First, look at the serious failure of recycling to date: Just a tiny fraction—about 9 percent—of the more than 8.3 billion metric tons of petrochemical-based plastic humans have created since the mid-1900s has actually been recycled. Regional recycling rates around the world presently span from nonexistent to poor, with some countries claiming their exported garbage will be recycled only to end up exchanged as part of the global waste trade—and ultimately, dumped or burned elsewhere, harming human and ecological health. Why? It’s not very easy to recycle plastic, a term that encompasses a great many different types of petrochemical-based polymers that vary in appearance and chemical composition. A Styrofoam cup is made of a different type of plastic than a plastic bag, for example. So these common plastic items need to be recycled separately—except not every municipality has the technology or staff to sort and recycle every type of plastic. And lots of plastic stuff gets contaminated with use, particularly packaging. Items made of multiple types of plastic become even harder to recycle. Many plastics weaken as they are heated and recycled, so it’s common to add chemical additives and even fresh plastic to batches of what little gets recycled. 

For decades, trade associations linked to the various parts of the plastic supply chain—petrochemical companies, manufacturers, transporters, waste managers, and others—have cemented a recycling ethic into the consciousness of people living first in America and in Europe, and now virtually all around the world. The groups hired PR teams to handle their pro-recycling messaging, a brilliant marketing scheme when you think about it, because it allowed corporations to continue making more and more plastic while making it seem plastic had a place when it met the end of its life. Members of the trade groups, which include major consumer brands, formed seemingly pro-environmental nonprofit organizations with names like Keep America Beautiful and The Alliance to End Plastic Waste, which reinforced the trade groups’ pro-recycling messaging. The industry-backed, highly visible, pro-recycling advertising campaigns placed responsibility for coping with plastic waste, and preventing pollution, squarely on the shoulders of the public.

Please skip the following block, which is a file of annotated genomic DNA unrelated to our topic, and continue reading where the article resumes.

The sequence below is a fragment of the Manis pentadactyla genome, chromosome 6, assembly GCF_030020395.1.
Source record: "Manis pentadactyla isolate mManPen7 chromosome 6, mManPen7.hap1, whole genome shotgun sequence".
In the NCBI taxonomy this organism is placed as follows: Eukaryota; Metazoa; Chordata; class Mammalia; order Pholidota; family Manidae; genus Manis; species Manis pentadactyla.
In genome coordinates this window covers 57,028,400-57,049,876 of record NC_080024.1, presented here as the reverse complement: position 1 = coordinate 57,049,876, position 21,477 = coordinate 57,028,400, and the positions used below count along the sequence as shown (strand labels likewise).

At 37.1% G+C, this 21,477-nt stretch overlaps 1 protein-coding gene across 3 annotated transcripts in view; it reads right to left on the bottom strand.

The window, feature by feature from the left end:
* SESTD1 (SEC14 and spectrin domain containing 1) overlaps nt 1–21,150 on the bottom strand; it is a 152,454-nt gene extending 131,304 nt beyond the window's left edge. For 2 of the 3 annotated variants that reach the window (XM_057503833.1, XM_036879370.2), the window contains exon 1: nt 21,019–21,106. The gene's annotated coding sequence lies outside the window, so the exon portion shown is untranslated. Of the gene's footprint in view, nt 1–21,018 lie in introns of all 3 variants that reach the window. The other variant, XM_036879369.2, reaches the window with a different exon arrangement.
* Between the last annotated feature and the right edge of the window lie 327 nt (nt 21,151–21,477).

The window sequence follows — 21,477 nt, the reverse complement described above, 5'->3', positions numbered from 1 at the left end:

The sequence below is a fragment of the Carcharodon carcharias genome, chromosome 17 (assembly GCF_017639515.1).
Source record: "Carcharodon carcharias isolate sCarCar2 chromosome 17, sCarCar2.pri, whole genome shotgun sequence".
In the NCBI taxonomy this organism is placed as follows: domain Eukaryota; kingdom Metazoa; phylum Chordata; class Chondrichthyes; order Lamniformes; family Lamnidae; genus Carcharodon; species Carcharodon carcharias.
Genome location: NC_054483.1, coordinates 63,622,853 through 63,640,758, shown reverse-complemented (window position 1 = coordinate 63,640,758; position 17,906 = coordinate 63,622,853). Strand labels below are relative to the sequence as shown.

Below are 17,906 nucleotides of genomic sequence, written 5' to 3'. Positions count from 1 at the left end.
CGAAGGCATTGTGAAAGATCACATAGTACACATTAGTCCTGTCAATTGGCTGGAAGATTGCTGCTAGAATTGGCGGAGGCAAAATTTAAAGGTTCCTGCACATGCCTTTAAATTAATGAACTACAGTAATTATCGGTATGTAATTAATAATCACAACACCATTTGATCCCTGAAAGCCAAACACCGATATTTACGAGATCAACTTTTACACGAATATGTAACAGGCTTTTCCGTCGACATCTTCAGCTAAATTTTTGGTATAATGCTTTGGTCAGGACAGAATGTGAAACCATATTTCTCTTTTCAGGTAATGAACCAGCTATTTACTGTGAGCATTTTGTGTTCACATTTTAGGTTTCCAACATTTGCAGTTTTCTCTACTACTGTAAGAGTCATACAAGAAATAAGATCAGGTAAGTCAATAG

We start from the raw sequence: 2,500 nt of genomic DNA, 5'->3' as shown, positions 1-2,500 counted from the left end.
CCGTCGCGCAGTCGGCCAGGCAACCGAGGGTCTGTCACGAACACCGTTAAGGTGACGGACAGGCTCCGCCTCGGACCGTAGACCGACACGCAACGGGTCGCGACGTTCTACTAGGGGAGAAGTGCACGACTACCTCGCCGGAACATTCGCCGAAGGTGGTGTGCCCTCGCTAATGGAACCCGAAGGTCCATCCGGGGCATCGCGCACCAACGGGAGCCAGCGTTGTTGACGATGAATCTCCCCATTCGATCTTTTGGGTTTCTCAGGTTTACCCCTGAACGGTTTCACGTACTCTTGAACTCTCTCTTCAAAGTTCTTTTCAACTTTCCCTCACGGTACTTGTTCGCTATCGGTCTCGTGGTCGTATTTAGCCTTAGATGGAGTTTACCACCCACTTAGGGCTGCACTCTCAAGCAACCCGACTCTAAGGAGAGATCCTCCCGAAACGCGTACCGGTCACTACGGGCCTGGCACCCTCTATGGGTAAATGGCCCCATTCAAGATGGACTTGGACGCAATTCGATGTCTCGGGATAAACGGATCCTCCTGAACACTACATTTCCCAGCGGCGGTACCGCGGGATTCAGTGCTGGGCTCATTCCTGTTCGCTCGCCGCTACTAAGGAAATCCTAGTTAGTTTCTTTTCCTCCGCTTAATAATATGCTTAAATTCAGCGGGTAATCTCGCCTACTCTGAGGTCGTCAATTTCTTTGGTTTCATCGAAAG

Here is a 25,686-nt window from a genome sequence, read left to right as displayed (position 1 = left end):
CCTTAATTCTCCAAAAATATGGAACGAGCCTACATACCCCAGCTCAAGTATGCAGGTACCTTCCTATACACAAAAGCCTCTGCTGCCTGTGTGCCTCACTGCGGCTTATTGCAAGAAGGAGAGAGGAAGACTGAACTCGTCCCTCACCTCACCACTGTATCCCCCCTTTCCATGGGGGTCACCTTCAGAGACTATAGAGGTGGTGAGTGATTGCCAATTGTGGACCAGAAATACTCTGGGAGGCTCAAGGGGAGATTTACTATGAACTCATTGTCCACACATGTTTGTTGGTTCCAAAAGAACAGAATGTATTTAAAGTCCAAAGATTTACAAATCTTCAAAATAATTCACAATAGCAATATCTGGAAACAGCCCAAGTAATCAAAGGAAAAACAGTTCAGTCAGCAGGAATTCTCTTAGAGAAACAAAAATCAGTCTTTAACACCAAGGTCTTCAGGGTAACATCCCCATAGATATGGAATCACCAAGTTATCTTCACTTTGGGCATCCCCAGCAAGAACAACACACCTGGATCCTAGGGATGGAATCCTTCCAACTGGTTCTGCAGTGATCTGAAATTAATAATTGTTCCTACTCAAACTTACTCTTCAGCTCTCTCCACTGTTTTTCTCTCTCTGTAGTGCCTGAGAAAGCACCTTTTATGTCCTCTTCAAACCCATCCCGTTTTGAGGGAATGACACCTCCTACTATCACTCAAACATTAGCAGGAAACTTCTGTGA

This, despite the simple fact that when it comes to plastic waste, there’s no such place as away. Plastic, unlike many other materials humans consume, does not benignly biodegrade, to our knowledge today. In fact, its presence throughout air, water, soil, space; in plants; and inside the bodies of animals, including humans, demonstrates its endurance. Instead of breaking down, it breaks up into smaller and smaller pieces that are capable of being ingested, absorbed, or inhaled by living beings; and are packed with chemicals, many of which are known to harm human health.

I know the answer to this question is getting a bit long, but it needs thorough explanation. We need thorough explanation. How else do we recover from being brainwashed, except by learning the truth? What’s needed right now is accountability from companies dealing in fossil fuels, petrochemicals, and plastic, and those businesses that support the plastic and plastic waste pipelines. The trade groups continue to push the recycling narrative (pushing for “advanced” or chemical recycling, which to date has been largely ineffective) despite the truth being out there, their history brought to light by grassroots groups, communities, and individuals all over the world. The truth is that today, recycling is far from enough to solve the problem.